I’ll be sending out the W-2 and 1099s forms to my clients in the coming month, so it’s a good time to review the different types of employment classifications. One of the most frequently asked questions is if an employer should pay a worker as an employee or independent contractor.
According to the IRS, there are three categories to look at when determining worker classification: behavioral control; financial control; and relationship.
Behavioral control is when the employer has the right to direct or control the work performed. That means the more the employer can control behavior, like the type and degree of instructions and training, the more likely the worker is an employee.
Financial control is the employer’s right to direct or control the financial and business aspects. Examples are the employer providing equipment for use, giving guaranteed and regular wages, and reimbursing expenses. The more financial control, the more likely a worker is an employee.
Relationship is how the employer and worker perceive their interactions with each other. Was there a contract that describes the relationship? Does the employer provide benefits? Is the worker perceived as a key or important member of business?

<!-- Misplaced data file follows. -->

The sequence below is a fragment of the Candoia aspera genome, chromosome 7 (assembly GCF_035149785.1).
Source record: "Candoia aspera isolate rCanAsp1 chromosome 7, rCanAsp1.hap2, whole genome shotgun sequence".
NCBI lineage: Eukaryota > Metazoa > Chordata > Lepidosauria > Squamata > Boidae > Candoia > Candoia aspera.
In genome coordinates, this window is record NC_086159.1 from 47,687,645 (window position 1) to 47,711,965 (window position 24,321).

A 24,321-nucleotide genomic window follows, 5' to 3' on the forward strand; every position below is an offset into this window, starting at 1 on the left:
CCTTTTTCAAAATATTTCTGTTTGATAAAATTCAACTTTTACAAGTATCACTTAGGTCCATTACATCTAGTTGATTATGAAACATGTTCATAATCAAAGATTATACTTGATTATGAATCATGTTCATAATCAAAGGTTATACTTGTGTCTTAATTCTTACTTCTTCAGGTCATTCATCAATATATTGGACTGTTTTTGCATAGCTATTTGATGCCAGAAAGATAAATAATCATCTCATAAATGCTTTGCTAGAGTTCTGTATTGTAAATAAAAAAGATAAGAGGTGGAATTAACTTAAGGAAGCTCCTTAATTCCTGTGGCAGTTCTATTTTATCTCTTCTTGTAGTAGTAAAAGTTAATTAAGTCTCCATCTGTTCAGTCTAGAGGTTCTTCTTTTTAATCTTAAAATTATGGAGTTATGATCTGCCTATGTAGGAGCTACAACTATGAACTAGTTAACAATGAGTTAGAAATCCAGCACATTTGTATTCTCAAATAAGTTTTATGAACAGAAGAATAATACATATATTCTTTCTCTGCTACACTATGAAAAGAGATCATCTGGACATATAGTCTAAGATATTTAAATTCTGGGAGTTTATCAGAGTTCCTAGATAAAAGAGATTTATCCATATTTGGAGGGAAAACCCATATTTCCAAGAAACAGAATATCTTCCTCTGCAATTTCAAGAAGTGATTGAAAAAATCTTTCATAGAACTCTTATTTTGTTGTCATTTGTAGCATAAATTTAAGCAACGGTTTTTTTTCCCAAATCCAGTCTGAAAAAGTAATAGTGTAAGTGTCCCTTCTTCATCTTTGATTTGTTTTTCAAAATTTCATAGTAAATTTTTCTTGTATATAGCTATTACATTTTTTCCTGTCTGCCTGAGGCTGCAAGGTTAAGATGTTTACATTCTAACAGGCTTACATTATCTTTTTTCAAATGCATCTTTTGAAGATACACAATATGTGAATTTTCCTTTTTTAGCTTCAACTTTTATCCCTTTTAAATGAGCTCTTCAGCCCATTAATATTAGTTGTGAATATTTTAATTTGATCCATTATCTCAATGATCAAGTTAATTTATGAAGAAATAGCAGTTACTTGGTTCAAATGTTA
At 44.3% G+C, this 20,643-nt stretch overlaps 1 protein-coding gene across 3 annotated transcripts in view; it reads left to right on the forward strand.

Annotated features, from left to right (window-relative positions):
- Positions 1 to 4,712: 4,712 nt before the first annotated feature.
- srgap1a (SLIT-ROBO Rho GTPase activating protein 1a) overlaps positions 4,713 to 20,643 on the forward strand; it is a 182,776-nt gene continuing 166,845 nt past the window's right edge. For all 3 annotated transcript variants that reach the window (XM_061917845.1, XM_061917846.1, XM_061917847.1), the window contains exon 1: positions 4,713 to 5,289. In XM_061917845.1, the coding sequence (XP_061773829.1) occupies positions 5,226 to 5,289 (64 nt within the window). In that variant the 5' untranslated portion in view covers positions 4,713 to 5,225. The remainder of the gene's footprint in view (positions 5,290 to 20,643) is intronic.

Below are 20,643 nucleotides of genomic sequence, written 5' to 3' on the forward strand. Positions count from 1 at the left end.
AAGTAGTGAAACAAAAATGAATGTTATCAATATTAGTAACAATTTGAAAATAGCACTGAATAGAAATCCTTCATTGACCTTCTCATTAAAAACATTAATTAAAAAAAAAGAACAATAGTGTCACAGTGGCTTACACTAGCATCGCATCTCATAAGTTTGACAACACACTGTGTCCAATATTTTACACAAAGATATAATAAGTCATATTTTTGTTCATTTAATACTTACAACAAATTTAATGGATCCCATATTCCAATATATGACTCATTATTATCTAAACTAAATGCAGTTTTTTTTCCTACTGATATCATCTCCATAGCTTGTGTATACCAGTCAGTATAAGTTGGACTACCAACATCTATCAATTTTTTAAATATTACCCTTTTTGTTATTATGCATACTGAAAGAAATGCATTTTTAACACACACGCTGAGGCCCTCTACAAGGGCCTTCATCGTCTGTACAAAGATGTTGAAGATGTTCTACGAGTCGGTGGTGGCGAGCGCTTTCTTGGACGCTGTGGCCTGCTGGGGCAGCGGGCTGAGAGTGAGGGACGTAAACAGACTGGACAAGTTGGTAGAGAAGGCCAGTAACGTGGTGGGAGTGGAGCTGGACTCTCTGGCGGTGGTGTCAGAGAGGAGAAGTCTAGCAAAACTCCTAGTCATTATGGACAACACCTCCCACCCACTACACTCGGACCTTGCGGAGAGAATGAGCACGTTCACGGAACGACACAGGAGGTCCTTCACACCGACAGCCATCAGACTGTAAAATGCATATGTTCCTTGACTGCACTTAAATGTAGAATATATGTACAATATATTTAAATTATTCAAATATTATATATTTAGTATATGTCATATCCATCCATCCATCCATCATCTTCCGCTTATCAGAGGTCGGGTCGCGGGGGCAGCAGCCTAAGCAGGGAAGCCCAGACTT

There is no magic formula to determine employee vs. independent contractor—the key is to look at the entire relationship. If the employer has enough control over the worker, they are an employee. If the worker has autonomy, they are an independent contractor.
Right now, you may be asking: So, what?
If you misclassify an employee as an independent contractor, you would be liable for unpaid employment taxes for that worker. Unlike other liabilities, payroll taxes not only attach to the business, but also to the person responsible for remitting them. In other words, the employer (farmer) would personally be on the hook for them.
Now that I’ve scared you, how do you pay employees and independent contractors? Employees are paid wages, which are reported on a 943/W-2. There are two options for employers: Pay cash wages or commodity wages. The benefit to commodity wages is that the employer and employee are exempt from Social Security and Medicare tax. However, the employer must be sure to document the transfer of ownership of the commodity as well as follow other rules.
Independent contractors are paid with cash or commodities, and the employer reports it on a 1099 form. The independent contractor is responsible for paying the self-employment tax on their return. The employer has no fiduciary duty to collect and remit payroll tax; the responsibility is on the independent contractor.
Now is a good time to review employee classification. As previously stated, there isn’t a hard-and-fast rule to determine if the worker is an employee or independent contractor. I tell my clients to use the smell test: If both the employer and worker act and behave like there is an employment relationship, they are an employee. It’s better to go through a little extra work and file the 943/W-2 than potentially owe the IRS for failure to pay employment taxes. — Rod Mauszycki, DTN tax columnist
Tax Columnist Rod Mauszycki is a CPA and tax partner with the accounting firm of CliftonLarsonAllen, in Minneapolis, MN.